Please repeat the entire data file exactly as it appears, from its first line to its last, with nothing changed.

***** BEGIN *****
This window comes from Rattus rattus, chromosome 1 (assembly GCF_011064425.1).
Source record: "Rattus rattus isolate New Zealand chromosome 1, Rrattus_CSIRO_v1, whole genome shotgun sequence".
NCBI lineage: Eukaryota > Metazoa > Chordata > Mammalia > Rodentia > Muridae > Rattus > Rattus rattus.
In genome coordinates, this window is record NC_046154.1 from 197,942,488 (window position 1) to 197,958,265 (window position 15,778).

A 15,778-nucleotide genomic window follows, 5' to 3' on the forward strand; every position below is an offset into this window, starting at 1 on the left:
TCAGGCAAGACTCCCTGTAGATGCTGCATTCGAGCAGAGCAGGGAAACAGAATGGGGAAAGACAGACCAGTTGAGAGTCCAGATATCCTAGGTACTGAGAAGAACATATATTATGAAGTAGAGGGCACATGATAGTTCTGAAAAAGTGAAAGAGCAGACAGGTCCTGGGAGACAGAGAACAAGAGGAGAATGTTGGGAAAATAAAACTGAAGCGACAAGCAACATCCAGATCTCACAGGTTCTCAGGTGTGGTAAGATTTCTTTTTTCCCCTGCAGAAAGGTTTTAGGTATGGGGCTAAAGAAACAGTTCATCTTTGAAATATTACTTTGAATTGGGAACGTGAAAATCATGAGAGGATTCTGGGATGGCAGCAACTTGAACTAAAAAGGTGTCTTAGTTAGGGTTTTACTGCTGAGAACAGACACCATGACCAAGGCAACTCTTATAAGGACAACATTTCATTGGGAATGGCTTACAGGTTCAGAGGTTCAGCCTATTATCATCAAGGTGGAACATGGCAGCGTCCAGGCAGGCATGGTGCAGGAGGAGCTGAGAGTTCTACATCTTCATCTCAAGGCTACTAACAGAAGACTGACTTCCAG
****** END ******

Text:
This window comes from Rattus rattus, chromosome 1 (assembly GCF_011064425.1).
Source record: "Rattus rattus isolate New Zealand chromosome 1, Rrattus_CSIRO_v1, whole genome shotgun sequence".
NCBI lineage: Eukaryota > Metazoa > Chordata > Mammalia > Rodentia > Muridae > Rattus > Rattus rattus.
In genome coordinates, this window is record NC_046154.1 from 197,942,488 (window position 1) to 197,958,265 (window position 15,778).

A 15,778-nucleotide genomic window follows, 5' to 3' on the forward strand; every position below is an offset into this window, starting at 1 on the left:
TCAGGCAAGACTCCCTGTAGATGCTGCATTCGAGCAGAGCAGGGAAACAGAATGGGGAAAGACAGACCAGTTGAGAGTCCAGATATCCTAGGTACTGAGAAGAACATATATTATGAAGTAGAGGGCACATGATAGTTCTGAAAAAGTGAAAGAGCAGACAGGTCCTGGGAGACAGAGAACAAGAGGAGAATGTTGGGAAAATAAAACTGAAGCGACAAGCAACATCCAGATCTCACAGGTTCTCAGGTGTGGTAAGATTTCTTTTTTCCCCTGCAGAAAGGTTTTAGGTATGGGGCTAAAGAAACAGTTCATCTTTGAAATATTACTTTGAATTGGGAACGTGAAAATCATGAGAGGATTCTGGGATGGCAGCAACTTGAACTAAAAAGGTGTCTTAGTTAGGGTTTTACTGCTGAGAACAGACACCATGACCAAGGCAACTCTTATAAGGACAACATTTCATTGGGAATGGCTTACAGGTTCAGAGGTTCAGCCTATTATCATCAAGGTGGAACATGGCAGCGTCCAGGCAGGCATGGTGCAGGAGGAGCTGAGAGTTCTACATCTTCATCTCAAGGCTACTAACAGAAGACTGACTTCCAG